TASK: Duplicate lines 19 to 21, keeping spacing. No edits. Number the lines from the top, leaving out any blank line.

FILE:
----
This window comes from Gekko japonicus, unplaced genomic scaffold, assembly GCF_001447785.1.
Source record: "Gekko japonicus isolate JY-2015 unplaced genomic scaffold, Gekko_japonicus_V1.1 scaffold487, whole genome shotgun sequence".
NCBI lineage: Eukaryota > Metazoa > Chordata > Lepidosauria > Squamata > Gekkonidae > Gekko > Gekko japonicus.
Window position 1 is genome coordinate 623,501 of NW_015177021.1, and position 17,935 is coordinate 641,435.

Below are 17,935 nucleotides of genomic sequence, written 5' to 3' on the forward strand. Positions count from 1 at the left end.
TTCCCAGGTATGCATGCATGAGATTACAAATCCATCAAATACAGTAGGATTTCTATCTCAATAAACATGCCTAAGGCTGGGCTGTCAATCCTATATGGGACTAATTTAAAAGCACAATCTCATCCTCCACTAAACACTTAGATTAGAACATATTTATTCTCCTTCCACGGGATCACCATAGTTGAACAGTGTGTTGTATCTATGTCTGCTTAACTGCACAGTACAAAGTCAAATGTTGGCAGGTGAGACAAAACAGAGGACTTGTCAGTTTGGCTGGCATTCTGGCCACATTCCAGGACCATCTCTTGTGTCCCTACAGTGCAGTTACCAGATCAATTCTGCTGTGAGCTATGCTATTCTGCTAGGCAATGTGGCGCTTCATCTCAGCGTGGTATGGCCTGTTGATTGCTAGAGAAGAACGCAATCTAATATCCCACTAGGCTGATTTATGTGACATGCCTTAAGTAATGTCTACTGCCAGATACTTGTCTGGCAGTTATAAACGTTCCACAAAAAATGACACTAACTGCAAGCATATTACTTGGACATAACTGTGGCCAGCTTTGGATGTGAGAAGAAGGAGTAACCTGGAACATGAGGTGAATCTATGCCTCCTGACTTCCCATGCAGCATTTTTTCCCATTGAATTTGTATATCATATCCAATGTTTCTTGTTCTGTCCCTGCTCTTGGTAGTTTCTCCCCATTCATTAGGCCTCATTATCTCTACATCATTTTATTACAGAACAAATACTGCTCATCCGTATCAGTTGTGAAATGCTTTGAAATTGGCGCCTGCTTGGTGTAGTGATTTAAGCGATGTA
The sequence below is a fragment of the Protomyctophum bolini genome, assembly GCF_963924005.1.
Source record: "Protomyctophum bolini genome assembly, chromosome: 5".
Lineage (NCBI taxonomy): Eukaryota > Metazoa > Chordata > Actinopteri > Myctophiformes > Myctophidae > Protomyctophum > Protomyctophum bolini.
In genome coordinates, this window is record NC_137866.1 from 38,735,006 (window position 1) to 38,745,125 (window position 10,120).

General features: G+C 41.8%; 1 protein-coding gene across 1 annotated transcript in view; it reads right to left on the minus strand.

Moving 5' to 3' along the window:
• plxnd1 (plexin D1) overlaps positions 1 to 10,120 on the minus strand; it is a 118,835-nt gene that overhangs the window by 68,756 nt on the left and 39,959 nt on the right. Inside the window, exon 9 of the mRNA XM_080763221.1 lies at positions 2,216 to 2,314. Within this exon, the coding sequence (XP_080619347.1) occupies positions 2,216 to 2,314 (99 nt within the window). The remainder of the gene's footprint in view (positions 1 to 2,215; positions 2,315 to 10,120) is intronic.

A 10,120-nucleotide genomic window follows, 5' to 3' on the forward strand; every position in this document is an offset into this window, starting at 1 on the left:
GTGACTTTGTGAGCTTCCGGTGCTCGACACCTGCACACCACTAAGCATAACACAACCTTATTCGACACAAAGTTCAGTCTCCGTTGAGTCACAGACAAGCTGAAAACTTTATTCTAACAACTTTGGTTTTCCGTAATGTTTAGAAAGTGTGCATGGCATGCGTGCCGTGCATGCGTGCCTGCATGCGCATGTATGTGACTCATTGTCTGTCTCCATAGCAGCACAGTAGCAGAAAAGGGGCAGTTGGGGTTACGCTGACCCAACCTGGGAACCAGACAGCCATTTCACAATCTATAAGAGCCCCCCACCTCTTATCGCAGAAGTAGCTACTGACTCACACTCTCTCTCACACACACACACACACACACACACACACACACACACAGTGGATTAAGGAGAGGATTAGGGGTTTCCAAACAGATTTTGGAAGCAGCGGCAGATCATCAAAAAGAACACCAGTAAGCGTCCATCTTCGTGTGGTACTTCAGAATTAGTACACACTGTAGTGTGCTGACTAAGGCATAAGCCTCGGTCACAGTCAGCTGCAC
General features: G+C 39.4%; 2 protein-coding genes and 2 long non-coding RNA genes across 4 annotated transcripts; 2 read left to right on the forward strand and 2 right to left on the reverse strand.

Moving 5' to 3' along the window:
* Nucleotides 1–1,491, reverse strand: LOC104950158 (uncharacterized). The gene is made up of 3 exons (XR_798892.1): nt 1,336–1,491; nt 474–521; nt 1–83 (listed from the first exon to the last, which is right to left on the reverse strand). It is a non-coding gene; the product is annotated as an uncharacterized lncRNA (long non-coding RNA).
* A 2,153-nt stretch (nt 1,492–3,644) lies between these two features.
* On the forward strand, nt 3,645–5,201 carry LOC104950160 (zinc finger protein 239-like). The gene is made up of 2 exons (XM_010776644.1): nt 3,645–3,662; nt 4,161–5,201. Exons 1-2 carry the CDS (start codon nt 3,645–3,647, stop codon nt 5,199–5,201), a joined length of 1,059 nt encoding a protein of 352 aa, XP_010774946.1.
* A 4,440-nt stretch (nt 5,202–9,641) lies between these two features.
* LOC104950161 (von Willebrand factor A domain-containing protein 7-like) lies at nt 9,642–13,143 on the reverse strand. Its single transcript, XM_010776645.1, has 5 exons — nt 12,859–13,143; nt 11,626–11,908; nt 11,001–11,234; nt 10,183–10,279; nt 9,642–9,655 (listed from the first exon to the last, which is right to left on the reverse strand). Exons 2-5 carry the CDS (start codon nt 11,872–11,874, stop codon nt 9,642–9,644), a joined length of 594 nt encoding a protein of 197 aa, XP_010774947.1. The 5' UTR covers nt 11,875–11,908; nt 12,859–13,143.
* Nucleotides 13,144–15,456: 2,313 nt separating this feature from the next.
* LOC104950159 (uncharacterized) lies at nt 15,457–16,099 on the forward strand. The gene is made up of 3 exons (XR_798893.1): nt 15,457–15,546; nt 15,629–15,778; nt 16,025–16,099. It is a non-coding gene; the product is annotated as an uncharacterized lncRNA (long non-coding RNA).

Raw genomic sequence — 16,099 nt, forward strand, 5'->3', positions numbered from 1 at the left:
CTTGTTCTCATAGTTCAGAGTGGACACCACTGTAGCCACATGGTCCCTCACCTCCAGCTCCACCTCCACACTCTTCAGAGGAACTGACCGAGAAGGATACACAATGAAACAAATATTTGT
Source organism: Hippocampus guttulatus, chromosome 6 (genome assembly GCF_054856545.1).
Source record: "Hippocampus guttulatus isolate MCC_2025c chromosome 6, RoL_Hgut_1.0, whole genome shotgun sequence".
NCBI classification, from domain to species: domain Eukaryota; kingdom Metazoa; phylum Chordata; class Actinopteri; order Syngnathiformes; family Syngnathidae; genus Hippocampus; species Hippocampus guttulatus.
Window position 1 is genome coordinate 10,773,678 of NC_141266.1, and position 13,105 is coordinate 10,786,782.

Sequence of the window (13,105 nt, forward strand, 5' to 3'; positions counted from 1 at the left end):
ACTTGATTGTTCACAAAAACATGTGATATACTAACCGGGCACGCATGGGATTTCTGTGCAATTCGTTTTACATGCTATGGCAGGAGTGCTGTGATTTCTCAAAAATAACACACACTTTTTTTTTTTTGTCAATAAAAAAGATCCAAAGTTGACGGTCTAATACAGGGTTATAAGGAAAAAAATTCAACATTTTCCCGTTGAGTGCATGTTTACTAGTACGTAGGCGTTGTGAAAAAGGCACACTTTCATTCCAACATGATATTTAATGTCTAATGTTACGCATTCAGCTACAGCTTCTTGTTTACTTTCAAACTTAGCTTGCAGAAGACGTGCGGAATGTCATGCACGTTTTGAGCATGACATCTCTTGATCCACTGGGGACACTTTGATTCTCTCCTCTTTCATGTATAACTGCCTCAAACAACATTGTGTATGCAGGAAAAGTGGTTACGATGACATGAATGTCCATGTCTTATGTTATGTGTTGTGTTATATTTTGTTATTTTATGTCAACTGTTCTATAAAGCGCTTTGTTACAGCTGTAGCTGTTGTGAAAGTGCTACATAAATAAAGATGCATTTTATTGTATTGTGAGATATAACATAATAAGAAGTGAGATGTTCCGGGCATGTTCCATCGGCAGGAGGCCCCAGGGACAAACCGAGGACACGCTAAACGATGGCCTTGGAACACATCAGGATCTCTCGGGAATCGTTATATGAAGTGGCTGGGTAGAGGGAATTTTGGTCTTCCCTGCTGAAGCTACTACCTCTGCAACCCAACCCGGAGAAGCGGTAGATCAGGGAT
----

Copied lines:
* A 2,153-nt stretch (nt 1,492–3,644) lies between these two features.
* On the forward strand, nt 3,645–5,201 carry LOC104950160 (zinc finger protein 239-like). The gene is made up of 2 exons (XM_010776644.1): nt 3,645–3,662; nt 4,161–5,201. Exons 1-2 carry the CDS (start codon nt 3,645–3,647, stop codon nt 5,199–5,201), a joined length of 1,059 nt encoding a protein of 352 aa, XP_010774946.1.
* A 4,440-nt stretch (nt 5,202–9,641) lies between these two features.